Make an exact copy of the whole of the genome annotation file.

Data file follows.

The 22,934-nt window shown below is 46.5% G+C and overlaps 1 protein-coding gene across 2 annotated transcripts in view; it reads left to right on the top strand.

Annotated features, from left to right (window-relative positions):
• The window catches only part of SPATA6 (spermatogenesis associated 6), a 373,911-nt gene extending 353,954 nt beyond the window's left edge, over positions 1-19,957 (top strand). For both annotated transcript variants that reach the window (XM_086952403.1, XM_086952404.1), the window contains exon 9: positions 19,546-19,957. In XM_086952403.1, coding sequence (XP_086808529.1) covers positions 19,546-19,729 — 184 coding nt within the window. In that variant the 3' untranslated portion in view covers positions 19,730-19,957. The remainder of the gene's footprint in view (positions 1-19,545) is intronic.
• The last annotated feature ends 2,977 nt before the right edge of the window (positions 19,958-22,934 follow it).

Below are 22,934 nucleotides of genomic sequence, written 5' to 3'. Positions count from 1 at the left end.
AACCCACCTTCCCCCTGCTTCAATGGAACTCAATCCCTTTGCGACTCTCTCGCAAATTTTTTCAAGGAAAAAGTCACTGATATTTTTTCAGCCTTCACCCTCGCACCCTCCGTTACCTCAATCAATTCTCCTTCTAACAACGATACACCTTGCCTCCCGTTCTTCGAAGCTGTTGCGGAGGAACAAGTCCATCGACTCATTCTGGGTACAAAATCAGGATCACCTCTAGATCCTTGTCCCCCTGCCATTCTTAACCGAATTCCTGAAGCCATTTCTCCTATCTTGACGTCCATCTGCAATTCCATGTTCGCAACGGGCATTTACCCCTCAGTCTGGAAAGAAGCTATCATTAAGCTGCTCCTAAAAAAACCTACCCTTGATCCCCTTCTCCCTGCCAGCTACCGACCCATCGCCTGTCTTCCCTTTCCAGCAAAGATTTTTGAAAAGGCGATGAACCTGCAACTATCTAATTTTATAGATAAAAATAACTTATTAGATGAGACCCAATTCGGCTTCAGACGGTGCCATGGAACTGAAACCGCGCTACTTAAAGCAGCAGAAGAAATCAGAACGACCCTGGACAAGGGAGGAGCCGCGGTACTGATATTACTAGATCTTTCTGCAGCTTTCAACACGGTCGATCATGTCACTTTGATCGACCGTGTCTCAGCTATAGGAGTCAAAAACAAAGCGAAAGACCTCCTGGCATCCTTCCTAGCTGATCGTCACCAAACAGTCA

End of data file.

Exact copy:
The 22,934-nt window shown below is 46.5% G+C and overlaps 1 protein-coding gene across 2 annotated transcripts in view; it reads left to right on the top strand.

Annotated features, from left to right (window-relative positions):
• The window catches only part of SPATA6 (spermatogenesis associated 6), a 373,911-nt gene extending 353,954 nt beyond the window's left edge, over positions 1-19,957 (top strand). For both annotated transcript variants that reach the window (XM_086952403.1, XM_086952404.1), the window contains exon 9: positions 19,546-19,957. In XM_086952403.1, coding sequence (XP_086808529.1) covers positions 19,546-19,729 — 184 coding nt within the window. In that variant the 3' untranslated portion in view covers positions 19,730-19,957. The remainder of the gene's footprint in view (positions 1-19,545) is intronic.
• The last annotated feature ends 2,977 nt before the right edge of the window (positions 19,958-22,934 follow it).

Below are 22,934 nucleotides of genomic sequence, written 5' to 3'. Positions count from 1 at the left end.
AACCCACCTTCCCCCTGCTTCAATGGAACTCAATCCCTTTGCGACTCTCTCGCAAATTTTTTCAAGGAAAAAGTCACTGATATTTTTTCAGCCTTCACCCTCGCACCCTCCGTTACCTCAATCAATTCTCCTTCTAACAACGATACACCTTGCCTCCCGTTCTTCGAAGCTGTTGCGGAGGAACAAGTCCATCGACTCATTCTGGGTACAAAATCAGGATCACCTCTAGATCCTTGTCCCCCTGCCATTCTTAACCGAATTCCTGAAGCCATTTCTCCTATCTTGACGTCCATCTGCAATTCCATGTTCGCAACGGGCATTTACCCCTCAGTCTGGAAAGAAGCTATCATTAAGCTGCTCCTAAAAAAACCTACCCTTGATCCCCTTCTCCCTGCCAGCTACCGACCCATCGCCTGTCTTCCCTTTCCAGCAAAGATTTTTGAAAAGGCGATGAACCTGCAACTATCTAATTTTATAGATAAAAATAACTTATTAGATGAGACCCAATTCGGCTTCAGACGGTGCCATGGAACTGAAACCGCGCTACTTAAAGCAGCAGAAGAAATCAGAACGACCCTGGACAAGGGAGGAGCCGCGGTACTGATATTACTAGATCTTTCTGCAGCTTTCAACACGGTCGATCATGTCACTTTGATCGACCGTGTCTCAGCTATAGGAGTCAAAAACAAAGCGAAAGACCTCCTGGCATCCTTCCTAGCTGATCGTCACCAAACAGTCA